The pre-mediation preparation helps the mediator understand the issues and also potentially assists the parties in understanding the key strengths and weaknesses in their respective positions, assisting them to consider an appropriate settlement.

The form of the mediation

Timing and venue

Mediation can take place anywhere and at any stage of a dispute. Ideally mediation will allow parties to avoid the full cost and inconvenience of formal dispute resolution proceedings, allow the parties to achieve an early settlement, and permit the parties to maintain a strong commercial relationship. 

Traditionally, a mediation is often held at a neutral location, such as the offices of the mediation body or mediator or at a hotel, but can also be held at the offices of one of the parties’ lawyers or, in the current environment, virtually. 

When a mediation is held in person, three rooms are usually required: one for joint meetings with the mediator and one for each of the parties (together with refreshment facilities). 


Most disputes can be mediated in a day, however no rule exists. Parties should not underestimate the time needed during a mediation to digest and develop their responses to moves in settlement position by the other party.


Each party’s external lawyers normally attend, together with one or more representatives from each party (who should have authority to negotiate and settle the case, preferably without the need to seek further clearance from others not present). It is sometimes helpful, although not essential, if the representative is removed to some degree from the substantive business area in which the problem arose, so that he or she is not so personally involved in the underlying dispute. 

The mediator may also bring an assistant or pupil. Some mediation bodies want a pupil mediator to be present, both to support the mediator behind the scenes in a typically intense process and to enable the pupil to gain experience. The mediation body might choose the pupil because of his or her specialist or technical knowledge of the subject-matter of the dispute, so that the pupil can complement the mediator’s expertise.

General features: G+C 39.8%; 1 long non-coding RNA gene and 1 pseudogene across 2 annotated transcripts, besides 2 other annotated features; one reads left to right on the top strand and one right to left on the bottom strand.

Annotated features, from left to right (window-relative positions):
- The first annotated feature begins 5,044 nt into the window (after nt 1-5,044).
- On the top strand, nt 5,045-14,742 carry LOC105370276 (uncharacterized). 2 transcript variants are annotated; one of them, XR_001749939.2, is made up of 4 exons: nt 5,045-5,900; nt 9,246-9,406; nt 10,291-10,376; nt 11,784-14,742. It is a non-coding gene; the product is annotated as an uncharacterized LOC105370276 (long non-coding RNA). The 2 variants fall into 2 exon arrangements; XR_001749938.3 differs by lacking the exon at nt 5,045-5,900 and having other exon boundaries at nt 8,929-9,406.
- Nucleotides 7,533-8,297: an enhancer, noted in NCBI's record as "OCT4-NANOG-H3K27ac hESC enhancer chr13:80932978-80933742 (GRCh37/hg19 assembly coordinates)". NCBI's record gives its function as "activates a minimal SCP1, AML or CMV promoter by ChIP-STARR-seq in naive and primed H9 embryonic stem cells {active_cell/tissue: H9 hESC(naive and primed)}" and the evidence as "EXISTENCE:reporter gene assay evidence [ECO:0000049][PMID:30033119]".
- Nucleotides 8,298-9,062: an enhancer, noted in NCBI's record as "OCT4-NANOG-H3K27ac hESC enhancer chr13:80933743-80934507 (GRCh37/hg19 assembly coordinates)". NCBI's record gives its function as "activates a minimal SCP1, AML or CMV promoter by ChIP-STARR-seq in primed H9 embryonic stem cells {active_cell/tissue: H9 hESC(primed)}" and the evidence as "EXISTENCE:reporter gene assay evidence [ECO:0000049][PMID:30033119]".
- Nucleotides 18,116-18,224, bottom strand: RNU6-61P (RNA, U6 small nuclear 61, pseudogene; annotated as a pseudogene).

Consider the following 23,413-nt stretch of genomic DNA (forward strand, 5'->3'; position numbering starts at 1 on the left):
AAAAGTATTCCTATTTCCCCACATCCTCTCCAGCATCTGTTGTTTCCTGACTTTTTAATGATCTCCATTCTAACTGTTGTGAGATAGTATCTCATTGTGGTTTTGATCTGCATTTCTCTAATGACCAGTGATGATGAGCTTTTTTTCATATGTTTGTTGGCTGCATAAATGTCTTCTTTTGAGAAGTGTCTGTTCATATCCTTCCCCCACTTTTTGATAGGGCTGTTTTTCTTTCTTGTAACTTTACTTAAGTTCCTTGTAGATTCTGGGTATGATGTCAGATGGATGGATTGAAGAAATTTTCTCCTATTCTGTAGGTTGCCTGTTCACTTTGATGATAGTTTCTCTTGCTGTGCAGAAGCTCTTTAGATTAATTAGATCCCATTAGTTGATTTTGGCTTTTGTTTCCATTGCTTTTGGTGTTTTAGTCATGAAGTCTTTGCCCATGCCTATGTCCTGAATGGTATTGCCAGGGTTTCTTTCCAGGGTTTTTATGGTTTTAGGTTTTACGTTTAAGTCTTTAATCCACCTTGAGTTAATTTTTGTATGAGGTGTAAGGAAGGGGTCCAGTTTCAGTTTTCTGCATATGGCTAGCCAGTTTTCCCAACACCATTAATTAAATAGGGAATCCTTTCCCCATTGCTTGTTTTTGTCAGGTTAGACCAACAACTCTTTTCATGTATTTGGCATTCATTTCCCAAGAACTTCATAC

A mediation generally commences with a meeting of all attendees at which time the mediator introduces themselves, repeats that the process is confidential, confirms the absence of any conflict of interest, and explains the next steps in the mediation. 

Each party then provides short introductory presentations (10 minutes or so) in the presence of the other party and the mediator. Either the lawyer(s), the party, or both can make the presentation.

The parties then generally move to separate rooms and the mediator spends time with each of them (shuttling back and forth between them) on a confidential basis, “caucusing” to try to bring about a settlement. 

The mediator will ask the parties to provide any information relevant to facilitate a settlement. The mediator will ask what the respective parties are seeking to achieve out of the mediation and what they would be prepared to accept by way of settlement. However, the mediator will only reveal to either party what the respective parties have permitted the mediator to disclose. 

A mediator, not being limited to a consideration of the legal rights and wrongs of the dispute, may explore (if appropriate) the possibility of an ongoing business solution (that is, a solution by which the parties might work together on future transactions on mutually satisfactory terms), which at the same time addresses the problems of the past. 

The mediator often probes the strength of each side’s case and seeks to clarify the consequences for the parties in terms of damages/costs/time/reputation should they lose.

The mediator may also call the sides back together, before any settlement has been reached, to review progress.

The settlement